“We’re wrapping up our touring for the year and realized we needed to have one last satanic orgy in Chicago!” observed Zombie in his role as dementedly entertaining horrorcore emcee.
While entertaining, such antics frequently threw off the pace and excitement of an otherwise enjoyable headlining set that drew primarily upon solo Rob Zombie work while peppering in White Zombie hits and other covers.
“Dead City Radio and the New Gods of Supertown,” one of the finest Zombie singles in over a decade, opened the show and set a rocking early pace that continued with “Superbeast” and “Living Dead Girl.”
Longtime Rob Zombie sideman John 5 nearly stole the show though, channeling Eddie Van Halen throughout an otherworldly guitar solo laced with atmospherics that probed the depths of the patented brown sound.
One of the strongest crowd reactions of the entire night came as Zombie moved to a cover of arena ready Ramones anthem “Blitzkrieg Bop” midway through the White Zombie classic “Thunder Kiss ’65” and back. He ultimately closed the show with an appropriate cover of Alice Cooper’s “School’s Out” which led directly into his biggest solo hit, “Dragula.”
I’m frequently impressed the way festivals generally operate multiple stages (and egos) on time for the duration of a days long festival. And day one at Open Air ran flawlessly with the finish line in sight.
Until KISS began their ninety minute set seventeen minutes late, playing long past their posted 11:20PM end time (to the presumable chagrin of Bridgeview residents around Toyota Park).
The sound seemed off/low as the band finally hit the stage opening with “Deuce” from their 1974 debut (though it improved quick).
Where Rob Zombie can be entertaining and humorous in his emcee role, KISS guitarist/vocalist Paul Stanley largely fails these days. He wasted no time Friday night lambasting the Rock and Roll Hall of Fame for waiting until 2014 to induct his band.
While his voice seemed to improve as the set went on, it began as a shaky screech more closely resembling the Smurfs’ Gargamel than it did a professional rock vocalist. “Chicago, we go all the way back to the Aragon Ballroom!” he croaked, voice cracking, during his intro to “Lick it Up.”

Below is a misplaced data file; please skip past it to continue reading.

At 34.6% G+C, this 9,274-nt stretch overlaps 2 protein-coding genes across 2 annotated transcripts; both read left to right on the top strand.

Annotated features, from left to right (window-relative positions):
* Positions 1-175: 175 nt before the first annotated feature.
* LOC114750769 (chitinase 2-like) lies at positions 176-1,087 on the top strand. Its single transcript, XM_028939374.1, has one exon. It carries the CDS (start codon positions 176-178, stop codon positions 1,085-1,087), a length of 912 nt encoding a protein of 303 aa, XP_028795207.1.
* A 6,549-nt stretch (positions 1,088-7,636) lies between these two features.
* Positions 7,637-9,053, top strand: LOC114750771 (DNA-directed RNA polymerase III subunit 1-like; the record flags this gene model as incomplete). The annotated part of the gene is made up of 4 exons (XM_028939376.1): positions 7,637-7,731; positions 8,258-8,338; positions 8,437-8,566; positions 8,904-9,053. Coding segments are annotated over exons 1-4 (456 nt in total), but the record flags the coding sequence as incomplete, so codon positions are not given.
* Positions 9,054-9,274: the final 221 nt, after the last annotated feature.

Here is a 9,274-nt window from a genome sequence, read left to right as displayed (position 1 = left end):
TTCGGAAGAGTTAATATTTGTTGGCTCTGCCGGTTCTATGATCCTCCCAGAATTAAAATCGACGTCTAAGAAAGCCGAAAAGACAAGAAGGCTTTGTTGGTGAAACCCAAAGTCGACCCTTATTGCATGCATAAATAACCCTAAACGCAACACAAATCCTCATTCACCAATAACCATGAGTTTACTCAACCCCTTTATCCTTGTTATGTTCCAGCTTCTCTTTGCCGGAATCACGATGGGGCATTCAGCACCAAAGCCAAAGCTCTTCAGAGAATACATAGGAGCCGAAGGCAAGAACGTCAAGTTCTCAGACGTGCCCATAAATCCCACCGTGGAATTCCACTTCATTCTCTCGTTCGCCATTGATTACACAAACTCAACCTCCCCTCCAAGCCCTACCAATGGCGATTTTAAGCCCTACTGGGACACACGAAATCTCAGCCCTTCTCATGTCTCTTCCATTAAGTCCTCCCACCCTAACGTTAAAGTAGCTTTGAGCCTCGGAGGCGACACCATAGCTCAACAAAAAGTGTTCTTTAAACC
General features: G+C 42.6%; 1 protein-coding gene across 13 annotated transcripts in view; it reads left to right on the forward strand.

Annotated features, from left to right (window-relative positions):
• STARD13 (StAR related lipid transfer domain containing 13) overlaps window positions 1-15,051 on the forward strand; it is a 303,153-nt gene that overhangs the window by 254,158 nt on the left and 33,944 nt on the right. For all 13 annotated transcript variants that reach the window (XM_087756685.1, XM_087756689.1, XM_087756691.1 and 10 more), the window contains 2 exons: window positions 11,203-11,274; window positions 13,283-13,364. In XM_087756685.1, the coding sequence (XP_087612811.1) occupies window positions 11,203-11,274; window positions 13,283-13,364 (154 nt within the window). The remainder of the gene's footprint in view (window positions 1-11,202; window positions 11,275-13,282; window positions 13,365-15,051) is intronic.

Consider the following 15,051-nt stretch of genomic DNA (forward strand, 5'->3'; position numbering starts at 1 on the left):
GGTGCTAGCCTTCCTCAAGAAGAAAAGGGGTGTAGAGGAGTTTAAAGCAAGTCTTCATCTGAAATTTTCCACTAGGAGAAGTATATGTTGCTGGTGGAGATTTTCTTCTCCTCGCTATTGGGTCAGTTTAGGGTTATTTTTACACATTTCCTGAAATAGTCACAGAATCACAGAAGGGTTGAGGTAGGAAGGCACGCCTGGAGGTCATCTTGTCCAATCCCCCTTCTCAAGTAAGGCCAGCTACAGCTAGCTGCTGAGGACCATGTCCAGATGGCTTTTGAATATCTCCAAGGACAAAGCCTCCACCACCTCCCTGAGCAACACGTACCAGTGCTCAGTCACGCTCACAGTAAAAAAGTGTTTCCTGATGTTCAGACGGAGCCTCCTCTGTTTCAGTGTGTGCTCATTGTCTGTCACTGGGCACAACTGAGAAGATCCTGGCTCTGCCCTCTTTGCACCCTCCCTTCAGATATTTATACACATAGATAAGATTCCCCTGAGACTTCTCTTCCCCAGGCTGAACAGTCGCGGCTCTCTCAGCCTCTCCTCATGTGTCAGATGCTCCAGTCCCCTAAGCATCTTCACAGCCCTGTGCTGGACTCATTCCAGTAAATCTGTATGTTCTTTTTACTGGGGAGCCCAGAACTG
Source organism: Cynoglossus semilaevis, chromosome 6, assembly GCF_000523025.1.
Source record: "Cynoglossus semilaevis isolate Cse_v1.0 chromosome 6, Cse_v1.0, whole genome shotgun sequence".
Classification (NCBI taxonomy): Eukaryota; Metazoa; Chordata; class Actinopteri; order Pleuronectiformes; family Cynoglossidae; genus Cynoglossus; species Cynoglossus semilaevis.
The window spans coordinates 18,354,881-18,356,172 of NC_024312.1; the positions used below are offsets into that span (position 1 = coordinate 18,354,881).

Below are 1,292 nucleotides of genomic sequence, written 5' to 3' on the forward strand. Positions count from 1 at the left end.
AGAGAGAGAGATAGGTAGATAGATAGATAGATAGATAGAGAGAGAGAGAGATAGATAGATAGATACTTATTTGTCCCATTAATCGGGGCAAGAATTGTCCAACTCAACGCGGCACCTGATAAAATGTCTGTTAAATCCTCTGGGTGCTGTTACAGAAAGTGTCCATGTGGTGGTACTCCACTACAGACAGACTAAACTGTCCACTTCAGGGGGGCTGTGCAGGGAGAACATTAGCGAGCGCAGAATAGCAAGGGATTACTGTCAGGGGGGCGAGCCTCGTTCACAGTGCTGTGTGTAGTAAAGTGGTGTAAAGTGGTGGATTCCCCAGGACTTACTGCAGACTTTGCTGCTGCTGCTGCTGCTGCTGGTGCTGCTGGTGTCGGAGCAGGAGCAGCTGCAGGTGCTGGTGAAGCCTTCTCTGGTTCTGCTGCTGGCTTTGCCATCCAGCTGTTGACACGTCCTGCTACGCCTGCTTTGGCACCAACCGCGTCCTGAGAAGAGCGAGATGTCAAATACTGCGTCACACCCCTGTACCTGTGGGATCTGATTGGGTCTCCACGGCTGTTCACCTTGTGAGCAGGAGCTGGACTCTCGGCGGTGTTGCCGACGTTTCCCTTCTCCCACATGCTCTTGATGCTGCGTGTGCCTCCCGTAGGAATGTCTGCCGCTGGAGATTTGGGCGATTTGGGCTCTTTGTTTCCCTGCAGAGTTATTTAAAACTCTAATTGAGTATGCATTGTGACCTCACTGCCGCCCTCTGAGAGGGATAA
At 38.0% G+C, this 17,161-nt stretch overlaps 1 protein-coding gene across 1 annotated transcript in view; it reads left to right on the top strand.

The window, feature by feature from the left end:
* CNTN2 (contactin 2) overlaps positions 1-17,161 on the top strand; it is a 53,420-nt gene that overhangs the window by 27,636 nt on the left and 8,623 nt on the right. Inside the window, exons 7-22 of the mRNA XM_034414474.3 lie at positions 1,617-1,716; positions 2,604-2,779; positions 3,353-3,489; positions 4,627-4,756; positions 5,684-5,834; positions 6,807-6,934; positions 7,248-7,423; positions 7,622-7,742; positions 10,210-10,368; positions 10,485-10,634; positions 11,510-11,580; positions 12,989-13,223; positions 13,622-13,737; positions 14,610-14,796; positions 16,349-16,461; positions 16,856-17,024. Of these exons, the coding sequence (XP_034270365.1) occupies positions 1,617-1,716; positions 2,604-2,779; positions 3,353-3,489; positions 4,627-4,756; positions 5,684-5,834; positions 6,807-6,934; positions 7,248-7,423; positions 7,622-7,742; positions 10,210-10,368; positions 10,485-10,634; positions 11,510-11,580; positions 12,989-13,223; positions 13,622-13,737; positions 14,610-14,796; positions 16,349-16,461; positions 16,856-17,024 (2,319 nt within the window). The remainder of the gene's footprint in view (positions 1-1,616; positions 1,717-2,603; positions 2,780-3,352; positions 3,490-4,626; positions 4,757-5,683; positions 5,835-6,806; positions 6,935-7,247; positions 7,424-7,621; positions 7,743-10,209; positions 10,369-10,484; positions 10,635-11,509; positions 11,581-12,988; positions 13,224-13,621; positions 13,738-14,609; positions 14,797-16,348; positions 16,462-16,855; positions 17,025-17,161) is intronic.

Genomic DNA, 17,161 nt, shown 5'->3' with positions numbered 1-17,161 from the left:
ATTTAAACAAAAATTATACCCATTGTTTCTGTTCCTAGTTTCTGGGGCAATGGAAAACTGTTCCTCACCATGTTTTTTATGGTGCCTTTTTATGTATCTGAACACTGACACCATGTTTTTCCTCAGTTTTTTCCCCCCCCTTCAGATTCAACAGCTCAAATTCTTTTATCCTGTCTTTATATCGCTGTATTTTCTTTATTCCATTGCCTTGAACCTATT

With the exception of the band members employed at any given time, there’s very little that’s changed about the KISS shtick even after almost forty-five years.
Founding members Gene Simmons (bass and vocals) and Paul Stanley (guitar and vocals) are joined these days by Tommy Thayer as the spaceman (lead guitar and vocals since 2002), while Eric Singer steps into the cat costume (drums and vocals on and off since 1991). Despite many recent rumors, original guitarist and drummer Ace Frehley and Peter Criss remain on the outside.
But, at the end of the day, it’s hard not to have fun at a KISS show. Gene Simmons still breathes fire and the “God of Thunder” remains as entertaining onstage as ever. Friday night, it was particularly appropriate as the precursor to “Firehouse” inside Toyota Park, the home of MLS soccer team the Chicago Fire.
Gene also took part in a typically poor bass solo – but that was ok because he split blood and flew to the top of the stage.
And Paul still rides the zipline from the stage to a riser at the floor’s center to perform. On night one of Open Air, he did “Psycho Circus” and a particularly potent take on “Black Diamond,” heading back to the stage to close the main set with the band’s biggest hit, “Rock and Roll All Nite” as pyro rolled, fireworks exploded, confetti fell… and neighbors awoke.
*** For more on Chicago Open Air 2017, check out our comprehensive event preview… http://www.chicagonow.com/chicago-at-night/2017/06/concert-preview-chicago-open-air-ozzy-osbourne-kiss-slayer-toyota-park-bridgeview/
– Jim Ryan ( @RadioJimRyan )
Filed under: Concert Reviews
Tags: Ace Frehley, Anthrax, Charlie Benante, Chicago Open Air, Dave Mustaine, David Ellefson, Dillinger Escape Plan, Eric Singer, Frank Bello, Gene Simmons, Joey Belladonna, John 5, Kiko Loureiro, KISS, Megadeth, Meshuggah, Paul Stanley, Peter Criss, Rob Zombie, rock and roll hall of fame, Scott Ian, Tommy Thayer, Toyota Park, Twiggy, Twiggy Ramirez, Vic Rattlehead